Primary cancer of the liver is very rare in the Western world but is common in many of the developing countries, where chronic liver damage from long continued protein starvation is still a harsh fact of life. In the Western world live cancer is usually associated with the chronic liver damage of alcoholic cirrhosis.
Vinyl chloride, the building block of the plastic polyvinyl chloride, has caused a rare form of primary liver cancer among workers exposed to it, and there is some concern that the PVC widely used in food packaging and in domestic plumbing may be liberating traces of the dangerous vinyl; of cancer.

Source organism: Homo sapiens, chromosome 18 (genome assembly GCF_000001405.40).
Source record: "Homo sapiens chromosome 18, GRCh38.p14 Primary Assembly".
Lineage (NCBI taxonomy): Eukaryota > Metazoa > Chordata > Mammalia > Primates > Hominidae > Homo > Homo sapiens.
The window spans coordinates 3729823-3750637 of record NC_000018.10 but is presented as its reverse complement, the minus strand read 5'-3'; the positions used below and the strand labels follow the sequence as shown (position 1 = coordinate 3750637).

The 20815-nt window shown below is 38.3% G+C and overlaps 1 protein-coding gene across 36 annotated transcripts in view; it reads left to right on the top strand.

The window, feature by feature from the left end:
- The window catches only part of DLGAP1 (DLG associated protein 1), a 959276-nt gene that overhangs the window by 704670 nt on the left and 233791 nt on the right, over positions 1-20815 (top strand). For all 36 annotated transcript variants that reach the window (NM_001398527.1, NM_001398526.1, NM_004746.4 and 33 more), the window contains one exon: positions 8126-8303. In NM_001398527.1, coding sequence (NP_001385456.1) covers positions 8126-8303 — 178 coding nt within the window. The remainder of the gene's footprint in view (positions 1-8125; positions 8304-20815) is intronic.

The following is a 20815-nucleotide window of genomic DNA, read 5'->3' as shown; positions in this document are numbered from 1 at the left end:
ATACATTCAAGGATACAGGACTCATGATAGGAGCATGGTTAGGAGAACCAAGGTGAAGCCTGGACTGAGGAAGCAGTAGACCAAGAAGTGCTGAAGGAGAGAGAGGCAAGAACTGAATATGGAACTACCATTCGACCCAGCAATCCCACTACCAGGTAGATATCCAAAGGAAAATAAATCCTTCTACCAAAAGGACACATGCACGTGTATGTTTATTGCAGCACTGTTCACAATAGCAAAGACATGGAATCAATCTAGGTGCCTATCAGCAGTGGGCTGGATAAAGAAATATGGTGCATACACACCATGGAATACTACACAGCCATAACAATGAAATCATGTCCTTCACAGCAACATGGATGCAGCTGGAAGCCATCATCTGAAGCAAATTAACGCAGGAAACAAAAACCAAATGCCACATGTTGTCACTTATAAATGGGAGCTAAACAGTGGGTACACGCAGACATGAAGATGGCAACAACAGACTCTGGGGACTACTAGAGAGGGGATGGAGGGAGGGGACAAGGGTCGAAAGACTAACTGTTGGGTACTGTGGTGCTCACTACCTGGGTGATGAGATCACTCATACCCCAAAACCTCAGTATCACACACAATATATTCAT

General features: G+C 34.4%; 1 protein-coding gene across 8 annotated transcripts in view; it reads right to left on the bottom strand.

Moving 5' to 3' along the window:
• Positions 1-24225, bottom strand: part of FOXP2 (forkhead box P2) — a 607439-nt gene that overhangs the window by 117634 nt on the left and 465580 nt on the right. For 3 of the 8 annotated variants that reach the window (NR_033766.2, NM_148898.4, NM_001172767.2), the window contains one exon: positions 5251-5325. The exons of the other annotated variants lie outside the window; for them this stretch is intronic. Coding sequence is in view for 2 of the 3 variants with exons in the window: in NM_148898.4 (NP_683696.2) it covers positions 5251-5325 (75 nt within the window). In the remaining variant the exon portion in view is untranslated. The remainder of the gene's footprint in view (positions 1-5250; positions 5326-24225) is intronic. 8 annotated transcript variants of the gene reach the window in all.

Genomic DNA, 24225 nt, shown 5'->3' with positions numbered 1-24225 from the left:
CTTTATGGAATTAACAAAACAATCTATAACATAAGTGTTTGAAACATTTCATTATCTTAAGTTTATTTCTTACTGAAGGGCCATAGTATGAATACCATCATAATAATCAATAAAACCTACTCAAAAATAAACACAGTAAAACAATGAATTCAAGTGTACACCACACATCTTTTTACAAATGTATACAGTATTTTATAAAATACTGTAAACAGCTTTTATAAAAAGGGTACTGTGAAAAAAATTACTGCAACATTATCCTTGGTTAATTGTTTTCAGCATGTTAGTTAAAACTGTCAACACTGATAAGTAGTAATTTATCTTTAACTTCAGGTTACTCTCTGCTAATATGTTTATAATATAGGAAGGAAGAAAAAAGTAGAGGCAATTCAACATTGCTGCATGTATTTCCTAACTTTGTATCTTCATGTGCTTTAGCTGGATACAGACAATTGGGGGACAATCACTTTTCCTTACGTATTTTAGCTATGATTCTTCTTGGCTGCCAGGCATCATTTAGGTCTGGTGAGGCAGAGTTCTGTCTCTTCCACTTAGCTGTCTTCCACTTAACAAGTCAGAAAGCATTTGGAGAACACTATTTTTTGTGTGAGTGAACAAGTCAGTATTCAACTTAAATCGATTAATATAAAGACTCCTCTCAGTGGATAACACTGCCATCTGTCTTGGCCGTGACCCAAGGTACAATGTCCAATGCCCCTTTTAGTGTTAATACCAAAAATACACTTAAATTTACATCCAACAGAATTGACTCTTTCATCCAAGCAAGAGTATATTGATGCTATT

In only very rare instances is a primary liver cancer so situated and so localized that its surgical removal is possible. If the tumor is rapidly growing and anaplastic, some response, but not cure, can be anticipated from chemotherapy.
The liver is by far the most common site of secondary metastatic tumors spreading from primaries elsewhere, particularly tumors of the trointestinal system. Their presence usually indicates an incurable situation.
Malignant liver enlargement can usually be felt by the physician, and the size and location of individual liver metastases can be visualized and measured by ultrasound, isotope liver can, or computerized axial tomography